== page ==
[104] The plaintiffs also relied on Civic Video Pty Ltd v Paterson.[14] In that case, a franchisor started a proceeding against a trade rival alleging wrongful interference with the franchisor’s contractual relationships with its franchisees. The franchisor’s expert prepared a report as to loss. The report was based on the estimated franchise and advertising fees that would have been payable to the franchisor if the alleged wrongs had not occurred. The franchisor sought restricted disclosure of documents showing its advertising fees, profit and loss statements and summaries of total revenue figures during the relevant periods. At first instance, the court held that the degree of commercial sensitivity relating to those documents would not involve sufficient prejudice to warrant any restriction. On appeal, the Court of Appeal of Western Australia accepted that the primary judge had failed to weigh the degree of prejudice to the franchisor against the defendant’s interest in seeing the material.[15]

[105] The court stated a number of principles. The most relevant for present purposes is that:

“Where the relevant parties are trade rivals, and the documents in question contain confidential and commercially sensitive information, the court must strike a fair balance between the legitimate concerns of the party discovering the documents and the needs of the other party of the litigation …”[16]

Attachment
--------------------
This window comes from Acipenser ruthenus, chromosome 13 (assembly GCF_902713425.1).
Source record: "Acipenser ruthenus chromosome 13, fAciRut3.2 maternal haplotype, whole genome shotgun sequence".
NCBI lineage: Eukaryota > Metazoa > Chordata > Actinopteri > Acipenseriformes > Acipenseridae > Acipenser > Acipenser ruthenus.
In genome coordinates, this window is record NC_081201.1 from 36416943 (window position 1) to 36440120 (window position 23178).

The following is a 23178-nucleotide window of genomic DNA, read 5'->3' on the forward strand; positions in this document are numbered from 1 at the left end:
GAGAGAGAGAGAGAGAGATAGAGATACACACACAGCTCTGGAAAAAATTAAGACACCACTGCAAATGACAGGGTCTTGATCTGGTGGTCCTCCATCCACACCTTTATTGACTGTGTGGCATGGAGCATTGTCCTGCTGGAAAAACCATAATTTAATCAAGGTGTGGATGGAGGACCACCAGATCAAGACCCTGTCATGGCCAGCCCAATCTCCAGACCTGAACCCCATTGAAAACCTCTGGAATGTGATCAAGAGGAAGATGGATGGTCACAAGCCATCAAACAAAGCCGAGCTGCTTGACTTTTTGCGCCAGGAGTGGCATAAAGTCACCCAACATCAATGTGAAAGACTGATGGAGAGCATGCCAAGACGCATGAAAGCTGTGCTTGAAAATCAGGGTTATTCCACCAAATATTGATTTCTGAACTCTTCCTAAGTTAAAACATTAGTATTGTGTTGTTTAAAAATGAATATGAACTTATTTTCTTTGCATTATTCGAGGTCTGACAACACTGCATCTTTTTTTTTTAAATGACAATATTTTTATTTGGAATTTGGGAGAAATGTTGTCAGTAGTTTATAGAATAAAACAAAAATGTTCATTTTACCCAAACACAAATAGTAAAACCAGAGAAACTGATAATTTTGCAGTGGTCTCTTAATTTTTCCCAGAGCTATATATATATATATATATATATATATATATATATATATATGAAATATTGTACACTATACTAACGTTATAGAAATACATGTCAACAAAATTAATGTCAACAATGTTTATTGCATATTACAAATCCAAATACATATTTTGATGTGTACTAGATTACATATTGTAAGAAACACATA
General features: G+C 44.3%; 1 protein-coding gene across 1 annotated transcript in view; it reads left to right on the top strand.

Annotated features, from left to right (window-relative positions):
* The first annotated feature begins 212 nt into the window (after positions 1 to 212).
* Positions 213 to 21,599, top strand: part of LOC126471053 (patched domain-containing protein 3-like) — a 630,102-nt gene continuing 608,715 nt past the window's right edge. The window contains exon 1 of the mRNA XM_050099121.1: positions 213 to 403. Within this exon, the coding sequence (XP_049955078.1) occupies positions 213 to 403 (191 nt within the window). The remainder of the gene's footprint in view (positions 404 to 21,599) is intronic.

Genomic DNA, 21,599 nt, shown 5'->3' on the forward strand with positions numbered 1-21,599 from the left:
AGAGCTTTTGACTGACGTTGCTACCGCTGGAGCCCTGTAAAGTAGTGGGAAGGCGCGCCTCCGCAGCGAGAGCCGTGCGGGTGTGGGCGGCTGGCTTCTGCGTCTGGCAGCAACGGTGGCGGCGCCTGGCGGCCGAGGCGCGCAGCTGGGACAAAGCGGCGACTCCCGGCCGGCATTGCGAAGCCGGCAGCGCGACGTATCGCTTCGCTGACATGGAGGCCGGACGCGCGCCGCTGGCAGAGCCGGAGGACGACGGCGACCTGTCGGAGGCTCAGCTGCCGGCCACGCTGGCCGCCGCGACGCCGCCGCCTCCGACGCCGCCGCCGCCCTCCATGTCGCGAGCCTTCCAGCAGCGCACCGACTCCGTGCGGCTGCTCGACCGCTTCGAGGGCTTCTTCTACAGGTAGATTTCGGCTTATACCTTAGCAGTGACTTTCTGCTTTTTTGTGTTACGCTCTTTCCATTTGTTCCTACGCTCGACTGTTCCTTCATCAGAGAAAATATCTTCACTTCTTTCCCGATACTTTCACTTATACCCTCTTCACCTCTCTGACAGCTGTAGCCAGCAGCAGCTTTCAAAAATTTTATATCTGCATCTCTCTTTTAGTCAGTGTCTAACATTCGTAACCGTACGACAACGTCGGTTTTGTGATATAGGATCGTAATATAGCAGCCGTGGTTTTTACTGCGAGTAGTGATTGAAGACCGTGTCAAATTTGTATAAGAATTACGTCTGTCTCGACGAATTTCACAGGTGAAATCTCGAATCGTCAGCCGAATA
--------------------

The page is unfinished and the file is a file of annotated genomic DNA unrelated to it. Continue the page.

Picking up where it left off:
[106] A later decision of the Court of Appeal of Western Australia, Alcoa of Australia Ltd v Apache Energy,[17] confirms the discretionary nature of the court’s power to make an order for restricted disclosure under rules such as rr 223 and 224 UCPR.[18]

On balance His Honour varied a previous consent order in respect of certain restrictive disclosure and provided a table of each category of document and the reason for the request for disclosure and the decision [108].

When the matter returned for the decision on costs His Honour made note that each party had to some degree been successful and that a further relevant factor was whether the defendants’ opposition was too stringent by reference to the duty to cooperate under r 5 of the UCPR.

His Honour concluded costs by ordering costs in the proceeding, noting:

[13]… Still, I am mindful that in separating out and weighing up the elements of success or failure upon the hearing of this part of the application, value judgments as to which of those factors should be regarded as more important are made with the benefit of hindsight that can suggest a clarity not necessarily apparent to those conducting the litigation on either side at the time when the relevant decisions were made and so I do not draw that inference.

[14] Having regard to the circumstances overall, in my view, the court is not in a position to form a clear or firm view about an order for costs which would favour one party or the other on the respective parts of the application, except to say that if separate orders were made the defendants would be likely to succeed on the substance of that part of the application concerned with the order for further disclosure whilst the plaintiffs would be seen to have been more successful on that part of the application concerned with the order for variation of the confidentiality orders. Overall, in my view, the appropriate order for costs is that the costs of the application are costs in the proceeding.

NB: The original application was heard on 16 December 2014, with the substantive decision delivered on 24 June 2015 and the costs decision delivered on 11 November 2015.

David Cormack – Brisbane Barrister & Mediator